We are delighted to present an article by Samantha Gouldson, science writer, author and blogger, on writing about science for children.
In May 2014 I was approached by Lynn Schreiber, the founder and editor of the online children’s magazine Jump!. We’d been chatting on Twitter for a while and during one of our conversations I’d explained the concept of gravitational waves, which had recently been in the news. Lynn asked if I’d be interested in writing occasional articles about science for the magazine, which is aimed at tweens and early teens. Sure, I said. No problem. Never one to turn down a challenge, I decided to write the first article about the latest developments in quantum entanglement. If I could make quantum physics understandable for 8-14 year olds, I reasoned, I could explain anything.
That article was published in early June 2014. Since then I’ve written many more articles for Jump! magazine, covering subjects as varied as space exploration, climate change, medical advances and how fast Santa actually has to fly in order to make all his deliveries (about 39,000 miles per minute, if you were wondering). I’ve also written science articles for my own website, for Jump! Parents and recently for the Let Clothes Be Clothes campaign.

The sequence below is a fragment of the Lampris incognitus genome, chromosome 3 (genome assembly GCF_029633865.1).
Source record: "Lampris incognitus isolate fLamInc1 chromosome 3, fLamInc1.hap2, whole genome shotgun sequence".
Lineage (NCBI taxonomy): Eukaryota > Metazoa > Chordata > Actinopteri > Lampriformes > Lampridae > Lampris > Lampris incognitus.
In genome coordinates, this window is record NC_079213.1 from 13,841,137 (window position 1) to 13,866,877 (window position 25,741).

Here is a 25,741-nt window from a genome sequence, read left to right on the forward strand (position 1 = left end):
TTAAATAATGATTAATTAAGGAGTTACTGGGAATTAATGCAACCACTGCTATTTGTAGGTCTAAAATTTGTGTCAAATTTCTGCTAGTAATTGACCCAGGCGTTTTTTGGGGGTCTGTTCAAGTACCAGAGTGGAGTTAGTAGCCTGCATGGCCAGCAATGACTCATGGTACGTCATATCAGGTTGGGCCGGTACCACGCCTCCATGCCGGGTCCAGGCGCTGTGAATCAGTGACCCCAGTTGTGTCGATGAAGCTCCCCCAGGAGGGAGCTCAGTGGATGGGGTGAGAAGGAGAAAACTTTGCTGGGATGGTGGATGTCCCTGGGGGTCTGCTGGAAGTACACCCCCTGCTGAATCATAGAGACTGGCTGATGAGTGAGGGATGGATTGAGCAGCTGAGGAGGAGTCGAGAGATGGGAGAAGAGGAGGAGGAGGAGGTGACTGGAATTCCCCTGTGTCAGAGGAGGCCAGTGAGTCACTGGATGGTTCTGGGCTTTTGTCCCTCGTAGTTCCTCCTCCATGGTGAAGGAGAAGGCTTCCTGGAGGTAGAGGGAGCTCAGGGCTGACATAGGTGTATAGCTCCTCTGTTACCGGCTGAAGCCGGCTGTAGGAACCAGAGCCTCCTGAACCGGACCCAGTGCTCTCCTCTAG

Writing about science for children is both very easy and incredibly difficult. If you ignore all the specialised terminology and acronyms, most science is actually fairly simple when you get down to the basics. Explaining the basic ideas is easy; once I’ve done that, explaining the more complex science built upon them is also pretty easy. The difficulties arise when I need to do both simultaneously, while also keeping my writing concise and interesting. There’s usually a lot of drafting and re-drafting involved, as well as many cups of tea!
When I’m writing I try to imagine the article as a conversation with a child; I often divide it into sections, each headed by a question that a child would be likely to ask at that point. This keeps me focused and ensures that I cover everything relevant without becoming too long-winded. I use illustrations, diagrams and photographs, both to aid the explanation and to break up the article so it doesn’t seem intimidating to less able readers.
I’m inspired by scientific magazines and websites as well as the news, but most of my work stems from questions I’m asked by children. Some of them are asked in person, some via Twitter or my Facebook page, and some via friends who are teachers. Children are naturally curious with a voracious appetite for knowledge, and I love helping them learn.